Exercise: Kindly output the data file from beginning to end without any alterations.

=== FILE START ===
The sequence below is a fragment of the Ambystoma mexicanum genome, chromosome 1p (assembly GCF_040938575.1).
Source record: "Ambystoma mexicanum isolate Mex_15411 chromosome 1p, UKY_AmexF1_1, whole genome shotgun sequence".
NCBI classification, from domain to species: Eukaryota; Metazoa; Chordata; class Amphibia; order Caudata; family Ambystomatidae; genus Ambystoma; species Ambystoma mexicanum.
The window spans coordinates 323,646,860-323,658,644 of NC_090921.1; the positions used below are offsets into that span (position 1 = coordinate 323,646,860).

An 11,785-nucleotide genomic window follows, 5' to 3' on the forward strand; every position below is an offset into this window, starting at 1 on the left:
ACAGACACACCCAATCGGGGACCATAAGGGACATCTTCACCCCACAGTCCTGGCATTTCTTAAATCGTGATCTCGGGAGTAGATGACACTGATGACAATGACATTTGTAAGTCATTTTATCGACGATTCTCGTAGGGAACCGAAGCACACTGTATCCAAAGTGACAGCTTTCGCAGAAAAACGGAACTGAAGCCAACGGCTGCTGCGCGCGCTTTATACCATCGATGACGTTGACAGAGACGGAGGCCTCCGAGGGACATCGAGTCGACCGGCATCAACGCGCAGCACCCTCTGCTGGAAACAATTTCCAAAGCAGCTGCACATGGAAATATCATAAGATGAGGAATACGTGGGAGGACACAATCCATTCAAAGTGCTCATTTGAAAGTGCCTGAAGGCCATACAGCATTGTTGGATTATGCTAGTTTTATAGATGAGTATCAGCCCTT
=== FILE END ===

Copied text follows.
The sequence below is a fragment of the Ambystoma mexicanum genome, chromosome 1p (assembly GCF_040938575.1).
Source record: "Ambystoma mexicanum isolate Mex_15411 chromosome 1p, UKY_AmexF1_1, whole genome shotgun sequence".
NCBI classification, from domain to species: Eukaryota; Metazoa; Chordata; class Amphibia; order Caudata; family Ambystomatidae; genus Ambystoma; species Ambystoma mexicanum.
The window spans coordinates 323,646,860-323,658,644 of NC_090921.1; the positions used below are offsets into that span (position 1 = coordinate 323,646,860).

An 11,785-nucleotide genomic window follows, 5' to 3' on the forward strand; every position below is an offset into this window, starting at 1 on the left:
ACAGACACACCCAATCGGGGACCATAAGGGACATCTTCACCCCACAGTCCTGGCATTTCTTAAATCGTGATCTCGGGAGTAGATGACACTGATGACAATGACATTTGTAAGTCATTTTATCGACGATTCTCGTAGGGAACCGAAGCACACTGTATCCAAAGTGACAGCTTTCGCAGAAAAACGGAACTGAAGCCAACGGCTGCTGCGCGCGCTTTATACCATCGATGACGTTGACAGAGACGGAGGCCTCCGAGGGACATCGAGTCGACCGGCATCAACGCGCAGCACCCTCTGCTGGAAACAATTTCCAAAGCAGCTGCACATGGAAATATCATAAGATGAGGAATACGTGGGAGGACACAATCCATTCAAAGTGCTCATTTGAAAGTGCCTGAAGGCCATACAGCATTGTTGGATTATGCTAGTTTTATAGATGAGTATCAGCCCTT